For those that keep their fingers on the pulse of all things cyber security, you’ll know that it’s currently Cyber Smart Week...
In case you’re unfamiliar, Cyber Smart Week is an annual campaign run by the heroes at CERT NZ - a New Zealand government organisation providing impartial, easy to use information and spreading their knowledge with campaigns to raise awareness.
This year’s campaign sees the launch of CERT NZ’s new programme, Own Your Online, which introduces their campaign theme of ‘Exposed’, to highlight how even the tech savvy fall for scams. By design, scams are often extremely easy to fall for, and now with the recent advances in AI (including the use of tools such as ChatGPT), they are getting more and more convincing and human-like.
To visualise and understand security, it can be helpful to use an analogy. Think of security as a series of nets layered on top of one another, with potential cybersecurity threats dropping from a chute above. The more nets you add with different shaped holes, the more likely it is that these threats will get caught as they fall through. If we add enough nets, it becomes very hard for threats to make their way through and harm us in cyberspace.
What easy, completely free 'nets' can I put in place?
Long, hard-to-guess passwords are a hero’s best sidekick. It is strongly recommended to use phrases of at least four words, such as “DougreallylikesSecurityNetAnalogies”. These are easy for you to remember, but hard for attackers to crack. Use a different phrase for each login you have as, if one site gets hacked, the attackers will try the same password everywhere. There are some super options for password manager applications which will generate and store secure passwords in a vault, allowing you to navigate cyberspace stress-free.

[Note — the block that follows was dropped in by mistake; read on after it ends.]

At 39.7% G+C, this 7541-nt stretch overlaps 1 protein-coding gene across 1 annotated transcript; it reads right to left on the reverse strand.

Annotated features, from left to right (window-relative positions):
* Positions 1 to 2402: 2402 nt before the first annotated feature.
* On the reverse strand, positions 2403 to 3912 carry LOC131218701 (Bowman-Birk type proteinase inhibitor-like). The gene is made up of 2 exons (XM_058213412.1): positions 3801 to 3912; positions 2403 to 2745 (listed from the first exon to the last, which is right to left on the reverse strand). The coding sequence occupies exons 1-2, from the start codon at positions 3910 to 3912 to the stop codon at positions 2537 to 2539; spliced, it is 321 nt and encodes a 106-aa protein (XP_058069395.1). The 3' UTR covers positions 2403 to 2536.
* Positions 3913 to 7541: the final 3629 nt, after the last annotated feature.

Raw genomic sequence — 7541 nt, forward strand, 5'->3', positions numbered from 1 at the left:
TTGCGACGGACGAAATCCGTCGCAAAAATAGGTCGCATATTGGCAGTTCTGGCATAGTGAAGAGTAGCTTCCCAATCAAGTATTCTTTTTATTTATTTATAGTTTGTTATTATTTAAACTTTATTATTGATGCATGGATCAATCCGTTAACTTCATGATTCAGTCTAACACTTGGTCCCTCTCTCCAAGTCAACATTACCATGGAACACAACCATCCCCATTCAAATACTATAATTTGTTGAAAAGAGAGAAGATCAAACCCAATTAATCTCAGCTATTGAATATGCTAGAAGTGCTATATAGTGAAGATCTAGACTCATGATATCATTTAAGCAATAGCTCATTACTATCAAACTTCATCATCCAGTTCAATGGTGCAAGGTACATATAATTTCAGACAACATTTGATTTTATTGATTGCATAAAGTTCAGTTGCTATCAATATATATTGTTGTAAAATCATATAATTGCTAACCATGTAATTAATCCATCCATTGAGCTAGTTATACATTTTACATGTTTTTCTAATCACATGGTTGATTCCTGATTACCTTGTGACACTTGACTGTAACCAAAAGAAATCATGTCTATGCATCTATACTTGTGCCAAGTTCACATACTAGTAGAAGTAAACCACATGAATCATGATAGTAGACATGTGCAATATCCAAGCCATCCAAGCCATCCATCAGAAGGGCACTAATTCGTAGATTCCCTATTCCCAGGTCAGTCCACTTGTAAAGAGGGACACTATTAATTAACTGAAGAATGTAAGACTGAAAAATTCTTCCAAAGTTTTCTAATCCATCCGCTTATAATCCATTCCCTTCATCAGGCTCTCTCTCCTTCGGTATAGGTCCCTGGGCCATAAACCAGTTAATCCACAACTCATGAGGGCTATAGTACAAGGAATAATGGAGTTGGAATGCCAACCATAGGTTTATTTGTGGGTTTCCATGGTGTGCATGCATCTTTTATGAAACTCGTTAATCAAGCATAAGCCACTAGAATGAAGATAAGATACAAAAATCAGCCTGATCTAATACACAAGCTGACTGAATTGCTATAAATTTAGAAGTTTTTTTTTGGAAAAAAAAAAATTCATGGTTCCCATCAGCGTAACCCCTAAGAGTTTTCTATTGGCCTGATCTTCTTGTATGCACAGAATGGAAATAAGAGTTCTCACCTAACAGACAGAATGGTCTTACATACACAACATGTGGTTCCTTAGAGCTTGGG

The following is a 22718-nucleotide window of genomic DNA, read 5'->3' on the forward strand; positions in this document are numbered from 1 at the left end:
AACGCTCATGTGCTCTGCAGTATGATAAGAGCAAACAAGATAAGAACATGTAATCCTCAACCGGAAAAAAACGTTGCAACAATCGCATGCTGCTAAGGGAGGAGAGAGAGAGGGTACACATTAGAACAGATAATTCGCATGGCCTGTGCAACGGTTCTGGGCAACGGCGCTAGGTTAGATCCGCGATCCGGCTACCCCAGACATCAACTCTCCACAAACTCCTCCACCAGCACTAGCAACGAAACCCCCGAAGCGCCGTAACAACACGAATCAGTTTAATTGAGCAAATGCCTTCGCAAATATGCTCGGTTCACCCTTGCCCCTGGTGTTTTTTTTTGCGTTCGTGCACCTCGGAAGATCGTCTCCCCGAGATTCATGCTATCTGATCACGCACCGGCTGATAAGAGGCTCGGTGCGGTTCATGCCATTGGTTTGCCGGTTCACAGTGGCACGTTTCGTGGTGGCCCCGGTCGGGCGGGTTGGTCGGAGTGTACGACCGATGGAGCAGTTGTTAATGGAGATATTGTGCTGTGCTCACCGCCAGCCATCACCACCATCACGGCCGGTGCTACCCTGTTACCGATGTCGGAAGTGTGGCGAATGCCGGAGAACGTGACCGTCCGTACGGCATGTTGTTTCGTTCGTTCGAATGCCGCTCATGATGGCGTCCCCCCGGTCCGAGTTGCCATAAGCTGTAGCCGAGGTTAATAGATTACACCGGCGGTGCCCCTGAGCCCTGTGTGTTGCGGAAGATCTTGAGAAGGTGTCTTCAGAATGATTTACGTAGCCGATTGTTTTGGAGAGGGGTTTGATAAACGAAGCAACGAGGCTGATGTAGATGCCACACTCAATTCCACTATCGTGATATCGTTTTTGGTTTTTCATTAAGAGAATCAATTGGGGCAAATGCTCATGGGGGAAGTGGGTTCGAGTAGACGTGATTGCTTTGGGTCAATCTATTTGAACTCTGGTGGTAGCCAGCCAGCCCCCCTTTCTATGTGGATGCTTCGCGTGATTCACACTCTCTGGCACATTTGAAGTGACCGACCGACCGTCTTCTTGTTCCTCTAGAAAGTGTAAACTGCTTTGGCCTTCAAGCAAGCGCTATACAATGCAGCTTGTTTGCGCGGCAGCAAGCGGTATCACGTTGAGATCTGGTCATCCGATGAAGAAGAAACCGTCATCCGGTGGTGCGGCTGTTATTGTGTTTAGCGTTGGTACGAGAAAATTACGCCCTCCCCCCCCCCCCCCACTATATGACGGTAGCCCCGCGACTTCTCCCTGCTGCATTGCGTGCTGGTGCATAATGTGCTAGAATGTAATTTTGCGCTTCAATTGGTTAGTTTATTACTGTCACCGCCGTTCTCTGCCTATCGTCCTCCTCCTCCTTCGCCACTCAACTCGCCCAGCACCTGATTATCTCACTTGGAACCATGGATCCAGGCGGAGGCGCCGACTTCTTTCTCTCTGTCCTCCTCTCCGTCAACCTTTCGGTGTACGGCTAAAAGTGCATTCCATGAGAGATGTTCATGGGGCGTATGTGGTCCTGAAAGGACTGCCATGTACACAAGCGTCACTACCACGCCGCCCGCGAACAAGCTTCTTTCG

Turn on multi, or two-factor authentication. 2FA is a unique time limited code sent to your phone or taken from an app which only you have access to. These codes change and provide another ‘net’ which means if someone has your password, they will also need your device as well. At Hero, we provide our schools with the ability to turn on Multi-Factor Authentication for added security and peace of mind!
Set your social media settings to private. Make sure your social media settings are switched over to ‘private’ or ‘friends only’ - this way you can control what information you share, and who you’re sharing it with. Scams are far more convincing if the scammer knows personal information about you, your family, or your friends.
Think before you click! Be wary of opening links and attachments in text messages, emails or social media. These can be used by attackers to get hold of your personal details, or to install malware on your device. Be particularly careful when you read a message and you feel an urgency to act immediately. When you’re scared, outraged or feel a time-pressure to act, you can experience a lapse in judgement. Scammers then use this to their advantage, getting you to click without thinking. Even if you think it is legitimate, it is best to visit the organisation’s website directly or contact them using another method rather than clicking on email links.
As the world continues to evolve, shift and change, so too will the steps we can take to protect ourselves online. It’s crucial that we remain vigilant, with nets at the ready, to block whatever threats may come our way.
Luckily, organisations such as CERT NZ are here to support this effort. The ownyouronline.govt.nz site provides short, easy to understand guides with powerful advice on how to secure your computer systems. By tapping into, and sharing these freely available resources, we can equip ourselves with the superpowers to become our very own cyber-heroes!
Remember to Report It:
If you, or someone you know, experiences an online security incident, report it to CERT NZ. They are here to help New Zealanders protect and recover from online security threats and incidents.